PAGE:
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Asian Tribune is published by World Institute For Asian Studies|Powered by WIAS Vol. 12 No. 1584

Banyat emerges as new Democrat leader

Bangkok, April 20, (TNA):,/b> The popular favourite to win today’s Democrat Party leadership election, Mr Abhisit Vejavija, was forced to concede defeat when he lost in a close-run contest to Mr Banyat Bandadthan, who beat him by less than three percent of the vote.

Before the vote this morning, Mr Abhisit’s chances had looked extremely hopeful, with polls showing that the majority of Bangkokians backed the youthful, educated image of the man whom Thais have come to know as ‘Mark’.

The party’s annual general meeting started predictably enough with a farewell speech from outgoing leader Chuan Leekpai, who said that after three terms in office it was time to pass on the leadership mantle to a younger man. But he said that he would remain a Member of Parliament, while relishing the chance to act as a more ordinary member of the public.

But it was clear from his speech that here was a man whose youthful political days were over. The former prime minister, who led his party to victory in two general elections, described the Democrat Party as an old man which had clocked up both successes and failures, but which would be continually judged on the basis of its mistakes by the political opposition. He nonetheless urged the party to counter any references to the party’s failures with notes of its successes, and said that the party now had to look forward to the future.

He also made a tacit admission that the party’s chances of forming a government in the near future were slim, given the current political climate overwhelmingly in favour of Mr Thaksin Shinawatra’s populist Thai Rak Thai party, saying that the Democrats should be equally prepared for a role in opposition as a role on the government benches.

Mr Chuan called on the party to carry out its role as a check on government power, saying that without a proper check on the balance of power, anything could happen.

As he finished his speech, the moment came that all the party members had been waiting for. The names of three of the party’s deputy leaders, Mr Abhisit, Mr Banyat and Mr Arthit Urairat, were formerly proposed as leadership candidates, and the candidates were given five minutes to put across their views to the 337-strong electorate.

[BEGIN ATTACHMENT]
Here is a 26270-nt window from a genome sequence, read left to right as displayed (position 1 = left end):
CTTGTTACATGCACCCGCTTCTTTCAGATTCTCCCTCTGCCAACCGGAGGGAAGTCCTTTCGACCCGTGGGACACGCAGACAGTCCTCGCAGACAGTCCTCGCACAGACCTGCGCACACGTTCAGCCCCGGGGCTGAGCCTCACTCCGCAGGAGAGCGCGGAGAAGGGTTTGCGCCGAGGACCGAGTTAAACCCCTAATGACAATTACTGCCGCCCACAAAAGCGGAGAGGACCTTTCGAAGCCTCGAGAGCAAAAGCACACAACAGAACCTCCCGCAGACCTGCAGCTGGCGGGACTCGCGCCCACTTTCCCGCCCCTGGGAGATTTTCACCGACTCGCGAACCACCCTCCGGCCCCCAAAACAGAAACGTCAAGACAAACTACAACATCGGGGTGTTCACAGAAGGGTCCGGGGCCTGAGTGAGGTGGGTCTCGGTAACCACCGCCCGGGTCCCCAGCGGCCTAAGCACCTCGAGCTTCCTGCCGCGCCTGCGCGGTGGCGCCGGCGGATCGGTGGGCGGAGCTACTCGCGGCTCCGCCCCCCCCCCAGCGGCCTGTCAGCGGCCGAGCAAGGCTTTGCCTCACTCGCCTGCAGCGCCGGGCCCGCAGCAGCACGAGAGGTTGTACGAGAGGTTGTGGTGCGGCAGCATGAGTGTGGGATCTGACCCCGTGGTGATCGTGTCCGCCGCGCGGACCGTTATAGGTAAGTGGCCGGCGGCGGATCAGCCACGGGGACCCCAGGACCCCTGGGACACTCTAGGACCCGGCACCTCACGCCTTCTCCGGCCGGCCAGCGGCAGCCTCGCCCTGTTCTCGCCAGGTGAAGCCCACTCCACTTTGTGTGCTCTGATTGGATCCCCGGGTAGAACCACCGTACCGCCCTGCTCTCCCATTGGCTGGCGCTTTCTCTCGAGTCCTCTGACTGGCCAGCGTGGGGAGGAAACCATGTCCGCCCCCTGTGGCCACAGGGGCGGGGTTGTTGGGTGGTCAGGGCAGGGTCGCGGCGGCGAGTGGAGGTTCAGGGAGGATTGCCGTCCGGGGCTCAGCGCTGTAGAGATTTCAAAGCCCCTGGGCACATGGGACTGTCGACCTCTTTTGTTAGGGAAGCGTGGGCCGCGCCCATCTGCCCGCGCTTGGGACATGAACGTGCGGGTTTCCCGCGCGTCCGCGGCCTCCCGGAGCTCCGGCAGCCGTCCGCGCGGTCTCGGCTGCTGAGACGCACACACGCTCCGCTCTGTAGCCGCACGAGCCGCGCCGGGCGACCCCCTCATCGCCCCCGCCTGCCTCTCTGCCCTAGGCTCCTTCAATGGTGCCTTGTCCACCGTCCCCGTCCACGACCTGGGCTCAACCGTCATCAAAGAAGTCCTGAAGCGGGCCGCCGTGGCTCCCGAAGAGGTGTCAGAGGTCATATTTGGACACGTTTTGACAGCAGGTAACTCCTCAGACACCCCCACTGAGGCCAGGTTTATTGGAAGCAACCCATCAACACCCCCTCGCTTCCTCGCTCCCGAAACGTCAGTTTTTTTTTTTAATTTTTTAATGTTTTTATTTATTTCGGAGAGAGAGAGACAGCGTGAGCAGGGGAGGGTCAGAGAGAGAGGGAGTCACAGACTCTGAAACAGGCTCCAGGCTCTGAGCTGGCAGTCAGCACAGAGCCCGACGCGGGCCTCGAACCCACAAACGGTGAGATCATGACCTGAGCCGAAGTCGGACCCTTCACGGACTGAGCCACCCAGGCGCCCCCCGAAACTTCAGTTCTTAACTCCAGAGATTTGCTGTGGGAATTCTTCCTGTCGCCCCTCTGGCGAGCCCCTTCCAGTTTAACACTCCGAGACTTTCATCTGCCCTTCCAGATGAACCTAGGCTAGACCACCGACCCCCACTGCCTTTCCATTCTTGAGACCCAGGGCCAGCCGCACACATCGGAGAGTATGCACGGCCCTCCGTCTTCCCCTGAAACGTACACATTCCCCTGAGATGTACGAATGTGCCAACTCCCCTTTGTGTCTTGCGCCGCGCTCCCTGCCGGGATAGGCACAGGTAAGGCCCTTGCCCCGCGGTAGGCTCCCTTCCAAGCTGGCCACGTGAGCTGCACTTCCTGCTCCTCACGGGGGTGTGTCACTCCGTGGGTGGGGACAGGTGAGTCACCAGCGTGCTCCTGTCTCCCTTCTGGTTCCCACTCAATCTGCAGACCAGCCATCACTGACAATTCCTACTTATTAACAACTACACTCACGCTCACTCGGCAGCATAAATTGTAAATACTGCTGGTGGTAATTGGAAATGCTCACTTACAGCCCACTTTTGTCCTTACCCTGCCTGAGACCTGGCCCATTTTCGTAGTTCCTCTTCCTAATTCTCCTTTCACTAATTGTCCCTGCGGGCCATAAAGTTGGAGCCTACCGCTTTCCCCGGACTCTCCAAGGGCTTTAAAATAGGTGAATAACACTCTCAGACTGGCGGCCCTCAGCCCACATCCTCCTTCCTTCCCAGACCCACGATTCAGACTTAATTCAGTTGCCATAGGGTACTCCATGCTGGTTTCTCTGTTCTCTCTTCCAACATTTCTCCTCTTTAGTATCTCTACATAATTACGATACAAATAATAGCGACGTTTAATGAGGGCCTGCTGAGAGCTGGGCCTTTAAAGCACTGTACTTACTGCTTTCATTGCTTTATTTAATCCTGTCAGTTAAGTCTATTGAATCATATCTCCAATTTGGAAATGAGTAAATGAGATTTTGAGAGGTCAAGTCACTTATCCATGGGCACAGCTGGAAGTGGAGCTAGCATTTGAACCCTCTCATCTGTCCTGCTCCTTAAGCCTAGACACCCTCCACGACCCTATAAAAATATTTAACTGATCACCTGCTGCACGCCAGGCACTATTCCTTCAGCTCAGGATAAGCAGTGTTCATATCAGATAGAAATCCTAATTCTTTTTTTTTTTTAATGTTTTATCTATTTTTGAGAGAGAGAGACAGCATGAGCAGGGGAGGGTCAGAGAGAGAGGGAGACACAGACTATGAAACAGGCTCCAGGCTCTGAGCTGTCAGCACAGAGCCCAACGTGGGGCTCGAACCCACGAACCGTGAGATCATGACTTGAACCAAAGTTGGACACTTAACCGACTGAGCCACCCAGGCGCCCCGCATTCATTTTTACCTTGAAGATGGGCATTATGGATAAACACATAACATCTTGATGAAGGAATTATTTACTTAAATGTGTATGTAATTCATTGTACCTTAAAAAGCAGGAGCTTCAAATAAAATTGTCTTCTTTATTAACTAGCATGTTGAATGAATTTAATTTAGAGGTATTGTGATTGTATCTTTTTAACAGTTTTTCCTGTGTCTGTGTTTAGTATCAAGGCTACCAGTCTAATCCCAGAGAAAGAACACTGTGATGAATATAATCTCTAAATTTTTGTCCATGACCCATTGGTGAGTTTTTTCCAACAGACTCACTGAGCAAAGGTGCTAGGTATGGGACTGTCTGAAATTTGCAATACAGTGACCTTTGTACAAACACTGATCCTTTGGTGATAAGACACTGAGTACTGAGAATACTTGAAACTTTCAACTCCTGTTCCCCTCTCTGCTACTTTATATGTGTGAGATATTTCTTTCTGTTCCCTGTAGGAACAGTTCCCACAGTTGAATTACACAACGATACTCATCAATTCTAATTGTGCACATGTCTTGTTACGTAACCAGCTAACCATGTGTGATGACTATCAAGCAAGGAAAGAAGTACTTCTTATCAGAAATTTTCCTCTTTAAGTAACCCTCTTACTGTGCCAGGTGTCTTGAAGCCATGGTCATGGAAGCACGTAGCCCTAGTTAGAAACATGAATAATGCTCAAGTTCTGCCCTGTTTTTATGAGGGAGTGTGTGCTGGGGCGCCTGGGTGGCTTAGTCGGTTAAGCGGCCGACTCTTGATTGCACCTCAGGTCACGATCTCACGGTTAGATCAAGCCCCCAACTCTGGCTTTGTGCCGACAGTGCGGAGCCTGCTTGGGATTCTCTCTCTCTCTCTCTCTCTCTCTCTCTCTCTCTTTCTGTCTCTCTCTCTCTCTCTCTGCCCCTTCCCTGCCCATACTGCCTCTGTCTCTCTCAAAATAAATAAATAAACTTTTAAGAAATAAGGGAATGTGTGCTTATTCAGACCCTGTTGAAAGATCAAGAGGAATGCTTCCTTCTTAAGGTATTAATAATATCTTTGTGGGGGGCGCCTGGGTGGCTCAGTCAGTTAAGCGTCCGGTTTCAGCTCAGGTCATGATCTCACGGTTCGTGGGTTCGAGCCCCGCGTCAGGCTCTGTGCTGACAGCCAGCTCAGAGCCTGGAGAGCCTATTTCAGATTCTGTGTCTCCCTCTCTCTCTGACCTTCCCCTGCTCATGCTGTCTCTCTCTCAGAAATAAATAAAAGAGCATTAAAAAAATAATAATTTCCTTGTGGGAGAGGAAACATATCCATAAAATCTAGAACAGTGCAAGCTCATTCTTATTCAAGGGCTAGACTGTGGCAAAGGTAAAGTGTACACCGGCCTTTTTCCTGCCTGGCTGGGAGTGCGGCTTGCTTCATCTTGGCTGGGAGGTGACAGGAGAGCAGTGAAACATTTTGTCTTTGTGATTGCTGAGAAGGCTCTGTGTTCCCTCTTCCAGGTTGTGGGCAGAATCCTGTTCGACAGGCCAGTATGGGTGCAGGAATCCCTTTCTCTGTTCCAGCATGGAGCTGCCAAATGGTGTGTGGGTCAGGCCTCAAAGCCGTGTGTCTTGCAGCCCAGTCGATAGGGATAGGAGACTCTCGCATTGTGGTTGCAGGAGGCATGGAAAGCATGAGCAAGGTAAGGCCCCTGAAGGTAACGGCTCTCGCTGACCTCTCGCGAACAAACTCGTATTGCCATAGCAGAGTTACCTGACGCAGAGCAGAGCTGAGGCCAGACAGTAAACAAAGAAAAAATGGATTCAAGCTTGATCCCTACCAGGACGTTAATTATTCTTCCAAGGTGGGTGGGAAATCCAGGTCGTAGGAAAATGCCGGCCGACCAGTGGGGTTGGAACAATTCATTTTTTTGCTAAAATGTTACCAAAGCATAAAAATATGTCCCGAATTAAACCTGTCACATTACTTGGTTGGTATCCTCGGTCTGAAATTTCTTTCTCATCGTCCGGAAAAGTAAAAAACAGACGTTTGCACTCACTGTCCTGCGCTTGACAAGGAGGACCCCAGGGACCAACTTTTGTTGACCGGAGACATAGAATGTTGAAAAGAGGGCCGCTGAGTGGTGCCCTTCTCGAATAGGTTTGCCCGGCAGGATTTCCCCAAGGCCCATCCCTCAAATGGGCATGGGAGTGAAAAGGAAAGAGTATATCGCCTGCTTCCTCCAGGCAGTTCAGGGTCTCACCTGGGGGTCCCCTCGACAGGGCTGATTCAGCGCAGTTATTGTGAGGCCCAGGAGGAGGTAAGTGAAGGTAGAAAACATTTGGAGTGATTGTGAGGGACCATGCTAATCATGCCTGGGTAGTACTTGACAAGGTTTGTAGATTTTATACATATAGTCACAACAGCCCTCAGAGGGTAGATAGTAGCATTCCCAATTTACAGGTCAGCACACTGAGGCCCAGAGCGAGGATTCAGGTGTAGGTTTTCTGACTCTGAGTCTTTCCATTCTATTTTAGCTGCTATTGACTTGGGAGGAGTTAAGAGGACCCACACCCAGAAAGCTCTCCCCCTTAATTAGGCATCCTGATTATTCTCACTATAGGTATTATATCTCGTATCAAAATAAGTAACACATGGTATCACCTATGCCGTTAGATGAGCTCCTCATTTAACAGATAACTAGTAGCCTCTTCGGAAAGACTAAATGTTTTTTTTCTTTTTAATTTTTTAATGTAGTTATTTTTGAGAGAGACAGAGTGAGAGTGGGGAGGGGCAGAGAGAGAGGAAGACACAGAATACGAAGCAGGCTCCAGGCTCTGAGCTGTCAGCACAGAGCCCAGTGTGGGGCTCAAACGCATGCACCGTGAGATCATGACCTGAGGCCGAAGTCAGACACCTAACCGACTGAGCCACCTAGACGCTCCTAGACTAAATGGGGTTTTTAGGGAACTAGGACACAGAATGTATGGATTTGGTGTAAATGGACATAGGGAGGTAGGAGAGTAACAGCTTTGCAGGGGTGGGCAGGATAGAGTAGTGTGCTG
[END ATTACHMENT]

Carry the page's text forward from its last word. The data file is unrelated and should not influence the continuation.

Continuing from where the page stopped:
Mr Abhisit admitted that he felt nervous trying to compete with the two old-time party heavyweights, and said that the campaign had tired him out. “Over the past three months I’ve learnt to feel what tiredness is, but the fatigue has been worth it”, he said, expressing pleasure that so many party stalwarts had given him backing. “Today I’m ready. Ready to lead the Democrat Party as an Opposition which remains strong, which checks the government with strength, working for the benefit of the people”.

His optimism found little echo among the words of Banyat, whose confidence of becoming party leader had no doubt been dented by recent opinion polls which showed him trailing far behind Mr Abhisit.

In his address to the delegates he promised that one of the first things he would do if he became party leader – and he introduced the word ‘if’ where Mr Abhisit had not – would be to table a censure motion against the government. He also brushed off concerns that the leadership election would open up rifts within the party, saying that he understood what it was like to be part of a team cheering a contestant on.

Like Mr Abhisit, he called on the party to be strong, and act as a check on government power, saying that a one-party democracy without checks was a dangerous one. And he promised that despite the unfavourable polls, he was capable of acting as party leader. “Despite the fact that the burden of a party leader seems a heavy one, because the fact that I am 100% behind the Democrat ideology, and because of the wealth of my experience both inside and outside the party, I am confident that if I am backed as party leader I am capable of doing it, and doing it well”.

After Mr Arthit had given his speech, the voting began, with Mr Chuan casting the first vote. After a tense 45 minutes, it emerged that Mr Banyat had won with 48 percent of the vote, with Mr Abhisit on 45 percent and Mr Arthit on only 4.7 percent.

Speaking after the vote, Mr Banyat reiterated his pledge to continue checking the government, saying that he would table a censure motion as soon as it was appropriate.

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